Finally, some common sense.

The Pennsylvania House this week passed legislation that would make it a primary offense punishable by a $50 fine, for motorists to use hand held mobile phones to place or receive calls or text message while driving.

It's a bill that's long overdue, and one that will be embraced by law enforcement officers once it clears the Senate and the Governor's desk, as is expected.

"We are all one text from eternity," said the bill's prime sponsor Transportation Committee Chairman Rep. Joe Markosek, D-Allegheny.

And truer words have never been spoken.

Texting and cell phone use in vehicles has become of epidemic proportions in our society. Whether it's a teenager driving the family car, a trucker on a long-distance haul, the housewife talking with a friend, or the business man working on a deal, text messengers have become a big part of our driving mentality.

Accident experts have determined that cell phone talking or texting while driving is as dangerous as driving while under the influence of drugs or alcohol. We simply can't concentrate on operating a vehicle as well when we're multi-tasking. There have been countless accidents attributed to driving while texting or talking on hand-held devices.

"Our legislation will help to educate folks that responsibility and common sense go hand-in-hand when operating a 4,000-pound potential battering ram," said Markosek. "This legislation is proof that the legislature does listen to the public outcry."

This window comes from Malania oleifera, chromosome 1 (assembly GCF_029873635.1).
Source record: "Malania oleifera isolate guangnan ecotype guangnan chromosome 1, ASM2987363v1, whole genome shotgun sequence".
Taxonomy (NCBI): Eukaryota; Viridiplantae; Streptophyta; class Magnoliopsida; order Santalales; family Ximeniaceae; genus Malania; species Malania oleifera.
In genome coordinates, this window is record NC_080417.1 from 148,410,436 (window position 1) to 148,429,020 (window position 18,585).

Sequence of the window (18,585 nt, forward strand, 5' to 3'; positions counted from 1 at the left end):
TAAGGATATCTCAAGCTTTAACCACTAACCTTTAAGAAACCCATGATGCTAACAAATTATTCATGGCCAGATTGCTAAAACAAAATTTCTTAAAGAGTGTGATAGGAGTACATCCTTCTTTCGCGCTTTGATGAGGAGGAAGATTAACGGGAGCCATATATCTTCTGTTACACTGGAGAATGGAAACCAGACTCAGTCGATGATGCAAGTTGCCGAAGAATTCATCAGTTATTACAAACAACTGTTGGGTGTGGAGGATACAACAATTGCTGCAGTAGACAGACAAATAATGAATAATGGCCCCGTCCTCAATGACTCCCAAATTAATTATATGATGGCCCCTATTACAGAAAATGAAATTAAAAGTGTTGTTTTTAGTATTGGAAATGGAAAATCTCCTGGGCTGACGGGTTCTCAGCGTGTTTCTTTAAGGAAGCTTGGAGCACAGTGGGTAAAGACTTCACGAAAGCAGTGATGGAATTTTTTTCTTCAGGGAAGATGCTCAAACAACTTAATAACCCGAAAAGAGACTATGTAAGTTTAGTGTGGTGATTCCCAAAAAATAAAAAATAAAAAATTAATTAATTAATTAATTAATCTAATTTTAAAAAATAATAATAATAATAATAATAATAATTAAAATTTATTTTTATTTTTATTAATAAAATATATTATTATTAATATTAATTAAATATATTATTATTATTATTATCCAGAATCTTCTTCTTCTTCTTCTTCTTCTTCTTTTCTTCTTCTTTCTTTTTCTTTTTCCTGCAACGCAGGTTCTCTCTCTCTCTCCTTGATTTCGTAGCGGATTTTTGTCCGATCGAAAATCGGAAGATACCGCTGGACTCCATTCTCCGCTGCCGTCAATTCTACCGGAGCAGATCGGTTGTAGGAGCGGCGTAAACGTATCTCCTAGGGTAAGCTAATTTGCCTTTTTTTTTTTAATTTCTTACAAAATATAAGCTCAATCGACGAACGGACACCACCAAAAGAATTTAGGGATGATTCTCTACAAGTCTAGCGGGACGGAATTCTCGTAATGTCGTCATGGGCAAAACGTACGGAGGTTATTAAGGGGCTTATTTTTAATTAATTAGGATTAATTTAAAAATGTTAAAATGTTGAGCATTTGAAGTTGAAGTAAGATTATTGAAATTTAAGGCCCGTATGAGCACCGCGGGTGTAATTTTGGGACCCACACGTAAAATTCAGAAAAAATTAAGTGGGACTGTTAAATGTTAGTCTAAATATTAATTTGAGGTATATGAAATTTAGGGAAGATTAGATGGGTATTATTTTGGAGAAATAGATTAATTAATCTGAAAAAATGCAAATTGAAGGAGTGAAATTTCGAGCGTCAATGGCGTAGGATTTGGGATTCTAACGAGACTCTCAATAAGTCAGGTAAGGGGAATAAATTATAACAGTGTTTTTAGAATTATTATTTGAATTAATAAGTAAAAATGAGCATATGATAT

"Study after study after study has proven conclusively that using a handheld electronic device while driving has essentially the same effect as the the driver getting behind the wheel while intoxicated, and that is unacceptable, " said House Speaker Keith R. McCall. "The message is simple: hang up and drive. When you're behind the wheel it's time to pay attention to the road, not check your e-mail."

Pennsylvania is joining 19 other states in enacting such a law. In 2008, one out of every six fatal car crashes involved distracted drivers, a statistic that is staggering.

The measure bans all handheld use of mobile phones, smart phones, personal digital assistants or portable computers while the vehicle is in motion, with the exception of devices being used exclusively as global positioning or navigation systems, or devices that are permanently installed in the vehilce.

Exceptions to the ban include situations where the vehicle is at a complete stop and the vehicle's transmission is shifted to neutral or park, drivers calling 911 or dialing mobile phones that allow hands-free operation for conversation.

The $50 fine would be doubled to $100 if the infraction takes place in a school zone, active work zone, highway safety corridor or emergency response area.

This law, once and for all, should limit the amount of texting that goes on in moving vehicles. The law is for the good of everyone on the open roads who have to deal with this kind of activity every day. There isn't a driver out there who hasn't had a close call because they've had to deal with someone who's been distracted by a motorist using a cell phone.

The bill should have the same impact as the one that required the wearing of seat belts.

It makes sense. If you have to use a phone while traveling, pull over to the side of the road and complete your call. It's a new habit that might cost you a couple of extra minutes on your journey, but it just might save your life.

Bob Urban

rurban@tnonline.com [1]